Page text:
By Jim Schutze
By Rachel Watts
By Lauren Drewes Daniels
By Anna Merlan
By Lee Escobedo
By Eric Nicholson
Nick Schultz became friendly with fellow student Matthew "Matteo" Maldonado, who had been there only a month. On New Year's Day, an acquaintance of Maldonado's got a text. "Had a great time," he wrote. "Went out clubbing."
Earlier that morning, Schultz and Maldonado were in nearby Washington with a female student, Billie — not her real name — who had been at Irvin's roughly a year. According to a statement she later gave to police, all three were drinking. She said the two men then took her, inebriated and staggering, into a nearby church parking garage and raped her.
In their arrest warrant, investigators describe retrieving surveillance footage they alleged shows Maldonado holding up an inebriated Billie, then penetrating her from behind. After Maldonado departs, Schultz appears to force her into oral and vaginal sex. At various points, police asserted, she's dropped to the concrete, unable to support herself. Billie was left in the garage until a passerby heard her crying for help.
In an open letter that appeared on GracieMag.com, a jiu-jitsu news site, Irvin promised to see the victim through this difficult period and expressed disgust at the actions of his students, noting that both had only been there a short time.
Despite his statement, the martial arts media pounced on the story, charging Irvin with a corrosive environment that was likened to an island of misfit toys.
"Suddenly," Keenan's sister Chloe recalls, "it went from, 'Everyone makes mistakes' to, 'Lloyd is a monster.'"
Inundated by negative press relating to the New Year's Eve incident and the subsequent discovery of his own 1990 rape trial, Irvin took quick and — by his own admission — regrettable action. He purchased a URL, LloydIrvinRape.com, and used search engine optimization techniques so it would appear near the top of an Irvin-related web search, bumping his own rape-related clippings further down the page.
LloydIrvinRape.com advertised women's self-defense courses. "Lloyd Irvin's Martial Arts Academy is fully dedicated to empowering as many women as possible," read the copy. "Information is power and arming women with the ability to be smart, aware of their surroundings and defend against an attacker is top priority in the Ladies Kick Butt seminar and program."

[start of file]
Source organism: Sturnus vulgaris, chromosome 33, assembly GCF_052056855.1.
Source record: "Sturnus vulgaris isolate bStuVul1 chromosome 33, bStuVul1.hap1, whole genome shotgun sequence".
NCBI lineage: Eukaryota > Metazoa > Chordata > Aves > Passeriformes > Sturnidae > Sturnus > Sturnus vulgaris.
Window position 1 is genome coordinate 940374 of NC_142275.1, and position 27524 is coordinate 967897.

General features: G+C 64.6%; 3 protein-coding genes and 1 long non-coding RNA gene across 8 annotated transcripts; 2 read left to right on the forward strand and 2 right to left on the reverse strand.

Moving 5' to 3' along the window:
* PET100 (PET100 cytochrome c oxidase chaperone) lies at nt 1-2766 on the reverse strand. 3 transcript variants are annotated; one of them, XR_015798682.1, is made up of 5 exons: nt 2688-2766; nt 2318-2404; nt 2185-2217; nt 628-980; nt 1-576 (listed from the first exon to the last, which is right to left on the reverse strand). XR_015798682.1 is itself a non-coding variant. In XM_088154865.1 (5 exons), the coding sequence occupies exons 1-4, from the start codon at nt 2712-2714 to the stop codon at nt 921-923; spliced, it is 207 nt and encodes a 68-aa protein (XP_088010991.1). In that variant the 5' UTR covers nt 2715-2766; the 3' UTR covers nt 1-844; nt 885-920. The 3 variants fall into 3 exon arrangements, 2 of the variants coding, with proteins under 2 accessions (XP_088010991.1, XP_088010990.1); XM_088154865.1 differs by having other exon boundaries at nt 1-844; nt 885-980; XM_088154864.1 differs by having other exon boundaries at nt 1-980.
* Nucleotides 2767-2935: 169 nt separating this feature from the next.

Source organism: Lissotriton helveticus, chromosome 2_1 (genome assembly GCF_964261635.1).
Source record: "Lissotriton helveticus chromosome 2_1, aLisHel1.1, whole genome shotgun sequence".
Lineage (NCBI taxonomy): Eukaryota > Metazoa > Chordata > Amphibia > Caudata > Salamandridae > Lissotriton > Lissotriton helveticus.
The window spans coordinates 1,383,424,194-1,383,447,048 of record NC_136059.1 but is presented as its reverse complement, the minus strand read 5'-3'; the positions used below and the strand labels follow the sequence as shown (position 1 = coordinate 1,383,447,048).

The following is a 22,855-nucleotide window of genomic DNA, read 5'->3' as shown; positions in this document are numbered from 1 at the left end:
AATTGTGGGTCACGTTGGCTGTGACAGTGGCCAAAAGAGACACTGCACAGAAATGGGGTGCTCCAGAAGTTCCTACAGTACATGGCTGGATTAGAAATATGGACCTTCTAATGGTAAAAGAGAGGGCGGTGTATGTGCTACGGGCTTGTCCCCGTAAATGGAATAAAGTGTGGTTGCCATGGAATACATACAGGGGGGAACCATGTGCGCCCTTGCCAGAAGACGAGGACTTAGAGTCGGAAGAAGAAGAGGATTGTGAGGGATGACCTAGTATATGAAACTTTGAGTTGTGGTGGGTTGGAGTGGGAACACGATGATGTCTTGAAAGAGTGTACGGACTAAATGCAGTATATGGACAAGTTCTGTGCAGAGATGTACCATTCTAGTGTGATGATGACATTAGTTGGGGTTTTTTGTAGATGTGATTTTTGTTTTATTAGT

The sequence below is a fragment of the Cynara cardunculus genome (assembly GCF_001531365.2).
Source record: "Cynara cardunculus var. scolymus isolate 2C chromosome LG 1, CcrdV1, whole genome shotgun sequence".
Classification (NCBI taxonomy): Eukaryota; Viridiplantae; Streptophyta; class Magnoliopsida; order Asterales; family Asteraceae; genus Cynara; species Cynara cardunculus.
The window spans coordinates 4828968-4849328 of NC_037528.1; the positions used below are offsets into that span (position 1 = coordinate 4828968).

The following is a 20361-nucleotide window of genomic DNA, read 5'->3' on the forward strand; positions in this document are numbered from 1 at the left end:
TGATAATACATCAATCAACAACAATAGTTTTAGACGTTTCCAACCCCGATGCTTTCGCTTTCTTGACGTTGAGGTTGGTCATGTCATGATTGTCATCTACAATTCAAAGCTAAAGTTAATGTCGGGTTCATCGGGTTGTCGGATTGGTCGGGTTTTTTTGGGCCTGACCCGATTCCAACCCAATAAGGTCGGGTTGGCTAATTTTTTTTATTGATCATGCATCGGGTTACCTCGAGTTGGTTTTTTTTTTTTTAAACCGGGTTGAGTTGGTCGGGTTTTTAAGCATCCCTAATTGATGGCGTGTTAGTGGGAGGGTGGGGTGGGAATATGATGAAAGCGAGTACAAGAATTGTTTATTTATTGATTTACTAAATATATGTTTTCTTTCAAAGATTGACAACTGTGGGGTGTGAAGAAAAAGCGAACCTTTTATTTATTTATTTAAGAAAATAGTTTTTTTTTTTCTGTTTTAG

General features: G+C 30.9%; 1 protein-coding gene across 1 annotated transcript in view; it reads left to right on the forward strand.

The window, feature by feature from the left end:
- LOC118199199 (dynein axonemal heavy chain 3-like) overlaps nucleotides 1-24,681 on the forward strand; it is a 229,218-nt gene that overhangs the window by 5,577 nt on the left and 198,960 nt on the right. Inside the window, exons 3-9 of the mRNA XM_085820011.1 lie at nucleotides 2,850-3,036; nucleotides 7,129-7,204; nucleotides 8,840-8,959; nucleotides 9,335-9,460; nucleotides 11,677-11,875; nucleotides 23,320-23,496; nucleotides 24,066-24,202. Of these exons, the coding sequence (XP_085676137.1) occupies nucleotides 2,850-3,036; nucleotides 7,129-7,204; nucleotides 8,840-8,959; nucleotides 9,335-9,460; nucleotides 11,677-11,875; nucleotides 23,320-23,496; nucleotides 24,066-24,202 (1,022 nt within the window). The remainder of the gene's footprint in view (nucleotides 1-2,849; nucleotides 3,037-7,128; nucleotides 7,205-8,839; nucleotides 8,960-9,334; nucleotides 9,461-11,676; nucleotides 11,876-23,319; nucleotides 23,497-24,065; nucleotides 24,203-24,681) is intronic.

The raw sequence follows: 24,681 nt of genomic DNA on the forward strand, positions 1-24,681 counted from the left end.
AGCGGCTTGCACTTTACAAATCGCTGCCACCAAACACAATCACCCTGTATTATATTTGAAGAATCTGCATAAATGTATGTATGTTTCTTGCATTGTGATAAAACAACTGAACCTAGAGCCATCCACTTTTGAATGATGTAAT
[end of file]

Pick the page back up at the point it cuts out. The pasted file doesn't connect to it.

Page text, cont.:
Accompanying footage showed clips from a 2012 seminar, the women in attendance likely ignorant that the lead instructor was once on trial for sexual assault himself.
Irvin addressed the URL controversy after BloodyElbow.com reporter Brent Brookhouse exposed the sleight of hand. "The reason I purchased the URL was singular," Irvin wrote in the same open letter on GracieMag.com. "I didn't like the tone and tenor of things online but still felt I could not speak publicly about anything ... the execution and timing were awful."
Despite the mea culpa, he purchased at least one additional URL after his statement was released: LloydIrvinRape.us, which now directs visitors to a video by stand-up comedian Kat Williams on "haters."
Keenan's mother was horrified. She made another plea for her son to return home.
"Billie just got back from the salon and got highlights," she recalls Keenan saying. "She can't be that upset."
Last January, Irvin called an early morning meeting of his top male competitors. According to Camacho and Jordon Schultz, both present at the gathering, he wanted to clear the air regarding the negative publicity. Of the 1990 allegations, Irvin told them the victim had wanted it and claimed rape out of guilt. No one seemed to question why this seemingly consensual act had sent four men to prison.
"He told us she was down for it," Schultz recalls. "And that the next day, her boyfriend had found out and then she went to police."
Irvin also told students he was helping pay the legal bills for Nick Schultz and Maldonado, who — like most in his circle — had little financial means of their own.
"Most of the guys didn't seem to care," says Camacho. "You just want to go train. That was all we wanted. To train."
But the atmosphere of the school had changed. Every day seemed to bring more negative attention. Team Lloyd Irvin was quickly becoming a scarlet letter in martial arts circles.
"As a team, we were hated on," Camacho says. "It was over the top even before all of this. People making fun of us at tourneys, throwing up the hand sign. Meanwhile, we're wrecking and winning titles. But when that stuff happened, it was hate times one hundred."
Uncomfortable and fearing any continued association with Irvin would have a negative impact on their careers, several Medal Chasers and other students decided to leave at night rather than navigate Irvin's expected protests. Brookhouse, who tried in vain to get Irvin to comment, soon became a target of his ire.
"I reached out to him and he said the 1989 rape was old news, that it shouldn't be made public," Brookhouse recalls. Irvin later wrote on Facebook that he might "put an investigator" on Brookhouse for his reporting, which Irvin dubbed "harassment."
Matters were made worse when a YouTube resurfaced that depicted Irvin driving away from a Mercedes dealership and brandishing stacks of money. Memorabilia from the movie Scarface is shown; so is a mural depicting Irvin in his fraternity colors of purple and gold, two men bowing to him on either side.